The evidence indicates that Blunt was treated differently by not being offered a last-chance agreement not because of his race, however, but because the respondent determined that his circumstances were not the same as those of Wendy Williams. Testimony by Biddle indicated that the reason for this difference in treatment was not racially motivated. Biddle indicated that the question of the success of a last-chance agreement was something that was considered in determining whether or not to permit a last-chance agreement and that were reasons not to do this with Blunt. Biddle indicated that it was believed that Blunt had been undergoing drug treatment when he was arrested and charged with marijuana possession in April 2000. Biddle stated on the Grievance Analysis form she prepared that "If he continued to use (marijuana) while he was in treatment, how can the institution trust that the use will not continue?" Biddle also indicated that consideration was given to the fact that "we found out that there had been other cases of marijuana use and arrest," whereas Williams had not had any prior marijuana violations or drugs on her record.
The respondent's belief that Blunt was undergoing drug treatment when arrested for possession of marijuana in April 2000, although a mistaken belief, was a legitimate nondiscriminatory reason for the failure to offer Blunt a last-chance agreement. There is no evidence that this was not a good-faith belief on the part of the respondent.
The second reason Biddle gives for not entering into a last-chance agreement with Blunt is more problematic, however. With respect to Blunt's "marijuana use" Biddle testified that this was part of the "facts given" and that she used "facts that had been investigated by the Agency." With respect to "other cases of marijuana arrest," Biddle referenced her "E.R. ANALYSIS" at the bottom of Exhibit 117, which reads, in part, "The Grievant has been using marijuana for many years. In fact, he was arrested and convicted in 1963 (sic) of possession and delivery of a controlled substance. While this past arrest is not part of this investigation, it does establish that his use of marijuana is very long term." The record fails to establish that the investigation conducted by the Department of Corrections had included questioning Blunt about years of marijuana use. Biddle's reference to Blunt's years of marijuana use reflects information that is only contained in the criminal complaint against Blunt. Biddle's reference to Blunt having been "arrested and convicted in 1963 of possession and delivery of a controlled substance", is also information that is only reflected in the criminal complaint.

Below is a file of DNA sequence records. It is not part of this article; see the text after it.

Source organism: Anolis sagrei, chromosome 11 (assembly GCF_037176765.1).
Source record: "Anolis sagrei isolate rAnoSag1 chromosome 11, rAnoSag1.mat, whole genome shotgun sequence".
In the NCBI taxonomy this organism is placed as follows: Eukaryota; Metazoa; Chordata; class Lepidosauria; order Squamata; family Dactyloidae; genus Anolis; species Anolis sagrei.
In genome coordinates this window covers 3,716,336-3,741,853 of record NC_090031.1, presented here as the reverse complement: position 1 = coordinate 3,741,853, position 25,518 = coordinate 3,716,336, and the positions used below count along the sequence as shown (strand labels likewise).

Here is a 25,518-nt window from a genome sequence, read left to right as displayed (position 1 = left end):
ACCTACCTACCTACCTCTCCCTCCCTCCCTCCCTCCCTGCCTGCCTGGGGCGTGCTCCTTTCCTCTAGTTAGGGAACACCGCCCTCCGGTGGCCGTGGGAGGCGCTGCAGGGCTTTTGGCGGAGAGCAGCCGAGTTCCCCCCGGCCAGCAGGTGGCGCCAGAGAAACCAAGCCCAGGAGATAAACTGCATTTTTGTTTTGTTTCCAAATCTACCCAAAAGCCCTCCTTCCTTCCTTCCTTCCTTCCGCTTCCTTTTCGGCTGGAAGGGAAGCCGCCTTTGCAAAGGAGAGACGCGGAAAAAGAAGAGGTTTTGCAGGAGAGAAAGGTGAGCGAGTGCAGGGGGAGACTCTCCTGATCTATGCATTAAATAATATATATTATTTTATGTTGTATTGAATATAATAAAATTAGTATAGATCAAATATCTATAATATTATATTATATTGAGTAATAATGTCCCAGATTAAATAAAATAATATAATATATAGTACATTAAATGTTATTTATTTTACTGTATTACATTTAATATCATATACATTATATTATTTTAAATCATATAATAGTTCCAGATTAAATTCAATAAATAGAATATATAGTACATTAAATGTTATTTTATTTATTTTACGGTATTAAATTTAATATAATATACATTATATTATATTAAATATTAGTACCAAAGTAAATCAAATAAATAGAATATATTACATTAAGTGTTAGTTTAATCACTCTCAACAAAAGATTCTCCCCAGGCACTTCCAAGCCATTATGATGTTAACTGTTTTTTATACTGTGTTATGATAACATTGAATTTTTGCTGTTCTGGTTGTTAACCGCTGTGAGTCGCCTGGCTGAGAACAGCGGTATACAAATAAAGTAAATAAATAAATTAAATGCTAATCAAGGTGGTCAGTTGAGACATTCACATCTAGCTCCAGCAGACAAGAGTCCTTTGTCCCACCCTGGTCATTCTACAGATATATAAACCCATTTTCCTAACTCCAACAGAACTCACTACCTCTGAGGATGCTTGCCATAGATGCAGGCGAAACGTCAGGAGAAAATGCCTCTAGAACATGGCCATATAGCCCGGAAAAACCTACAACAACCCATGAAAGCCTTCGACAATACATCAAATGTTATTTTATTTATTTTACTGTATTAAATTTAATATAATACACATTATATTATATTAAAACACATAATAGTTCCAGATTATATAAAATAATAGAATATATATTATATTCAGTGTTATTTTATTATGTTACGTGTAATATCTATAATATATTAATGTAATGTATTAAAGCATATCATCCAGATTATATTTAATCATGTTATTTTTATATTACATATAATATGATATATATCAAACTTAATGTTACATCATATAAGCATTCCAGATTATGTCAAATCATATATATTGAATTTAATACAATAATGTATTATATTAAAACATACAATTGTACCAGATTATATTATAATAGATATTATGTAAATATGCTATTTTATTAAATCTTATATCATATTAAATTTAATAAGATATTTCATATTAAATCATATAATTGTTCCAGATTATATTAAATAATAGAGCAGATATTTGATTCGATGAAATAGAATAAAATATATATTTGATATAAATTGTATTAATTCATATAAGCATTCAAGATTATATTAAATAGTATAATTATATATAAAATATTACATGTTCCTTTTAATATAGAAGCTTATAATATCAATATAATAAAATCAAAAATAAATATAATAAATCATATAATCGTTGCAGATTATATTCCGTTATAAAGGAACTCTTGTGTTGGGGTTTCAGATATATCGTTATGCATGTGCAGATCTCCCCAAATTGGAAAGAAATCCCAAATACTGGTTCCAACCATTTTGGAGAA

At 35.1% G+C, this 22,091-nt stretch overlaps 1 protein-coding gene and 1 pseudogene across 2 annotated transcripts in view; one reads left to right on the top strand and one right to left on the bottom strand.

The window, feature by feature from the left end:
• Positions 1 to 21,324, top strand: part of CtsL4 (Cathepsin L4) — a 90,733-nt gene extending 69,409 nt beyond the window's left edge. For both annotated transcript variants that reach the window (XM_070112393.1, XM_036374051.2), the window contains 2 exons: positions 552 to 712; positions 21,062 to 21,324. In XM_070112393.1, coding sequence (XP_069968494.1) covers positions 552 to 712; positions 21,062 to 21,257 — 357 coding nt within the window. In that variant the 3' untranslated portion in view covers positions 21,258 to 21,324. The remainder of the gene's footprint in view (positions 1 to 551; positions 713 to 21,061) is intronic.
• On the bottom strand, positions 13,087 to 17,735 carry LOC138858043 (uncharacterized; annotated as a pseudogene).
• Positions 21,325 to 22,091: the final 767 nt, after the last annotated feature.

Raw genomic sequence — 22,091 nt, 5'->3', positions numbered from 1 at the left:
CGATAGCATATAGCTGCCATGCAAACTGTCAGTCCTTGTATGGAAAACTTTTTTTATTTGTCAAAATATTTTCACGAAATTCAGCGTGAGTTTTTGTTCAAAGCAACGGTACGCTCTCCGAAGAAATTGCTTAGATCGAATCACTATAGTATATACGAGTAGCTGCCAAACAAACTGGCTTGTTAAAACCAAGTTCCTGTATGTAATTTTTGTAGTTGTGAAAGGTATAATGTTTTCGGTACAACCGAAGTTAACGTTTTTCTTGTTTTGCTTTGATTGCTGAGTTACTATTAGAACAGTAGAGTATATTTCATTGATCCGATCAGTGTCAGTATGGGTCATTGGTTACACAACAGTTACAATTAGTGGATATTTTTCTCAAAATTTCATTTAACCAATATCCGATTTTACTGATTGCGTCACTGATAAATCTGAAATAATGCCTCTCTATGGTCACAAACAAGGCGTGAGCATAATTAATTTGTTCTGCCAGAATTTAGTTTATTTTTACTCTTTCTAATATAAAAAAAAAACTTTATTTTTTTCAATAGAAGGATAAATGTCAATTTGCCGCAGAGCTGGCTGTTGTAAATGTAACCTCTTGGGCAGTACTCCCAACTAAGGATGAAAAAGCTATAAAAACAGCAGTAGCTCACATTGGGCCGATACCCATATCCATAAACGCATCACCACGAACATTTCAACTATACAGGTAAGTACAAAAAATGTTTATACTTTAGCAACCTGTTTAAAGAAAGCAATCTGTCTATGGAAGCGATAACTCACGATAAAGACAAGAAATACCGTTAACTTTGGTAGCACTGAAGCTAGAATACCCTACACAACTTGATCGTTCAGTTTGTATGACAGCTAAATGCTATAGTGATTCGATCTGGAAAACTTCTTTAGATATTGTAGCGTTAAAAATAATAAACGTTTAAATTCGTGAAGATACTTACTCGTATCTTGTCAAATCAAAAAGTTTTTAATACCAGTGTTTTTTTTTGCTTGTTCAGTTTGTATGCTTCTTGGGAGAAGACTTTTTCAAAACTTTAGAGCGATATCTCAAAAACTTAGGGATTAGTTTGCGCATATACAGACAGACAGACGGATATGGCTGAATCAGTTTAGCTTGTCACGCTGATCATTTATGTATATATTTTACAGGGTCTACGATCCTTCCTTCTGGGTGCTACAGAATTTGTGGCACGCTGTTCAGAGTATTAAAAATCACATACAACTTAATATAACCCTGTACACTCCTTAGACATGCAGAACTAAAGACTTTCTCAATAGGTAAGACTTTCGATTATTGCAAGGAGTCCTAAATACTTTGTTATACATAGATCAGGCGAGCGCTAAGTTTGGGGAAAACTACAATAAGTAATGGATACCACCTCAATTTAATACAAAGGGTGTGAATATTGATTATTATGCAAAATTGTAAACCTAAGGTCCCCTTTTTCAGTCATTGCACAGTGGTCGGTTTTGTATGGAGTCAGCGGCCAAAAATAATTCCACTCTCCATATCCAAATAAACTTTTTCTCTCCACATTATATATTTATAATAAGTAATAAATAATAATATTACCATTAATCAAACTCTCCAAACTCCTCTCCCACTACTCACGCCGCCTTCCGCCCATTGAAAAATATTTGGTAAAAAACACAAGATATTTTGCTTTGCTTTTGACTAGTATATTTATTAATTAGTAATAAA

While Biddle's revelations do not appear to raise any evidence of racial bias, they do appear to raise the issue of whether or not Blunt was discriminated against in part on the basis of arrest record when denied a last-chance agreement. Biddle's conclusion that Blunt had been using marijuana for many years appears to have come from the criminal complaint. The criminal complaint states that Blunt has been smoking marijuana for 17 years. There was no testimony by Brown that Blunt was ever questioned about his use of marijuana. Blunt denies admitting to Brown that he had used marijuana. Blunt testified that he was never questioned about his marijuana use. The commission notes that on Biddle's Grievance Analysis form (Exh. 117), under summary of the "Union/Grievant Position", she states that "The Grievant admits that he has used marijuana for 17 years, but he did go to treatment in 2000." However, Blunt denies that he has used marijuana for 17 years and he denies that he ever told anyone he has used marijuana for 17 years. Biddle's reference to Blunt having been convicted of possession and delivery of a controlled substance is clearly information that was taken directly from the April 2000 criminal complaint.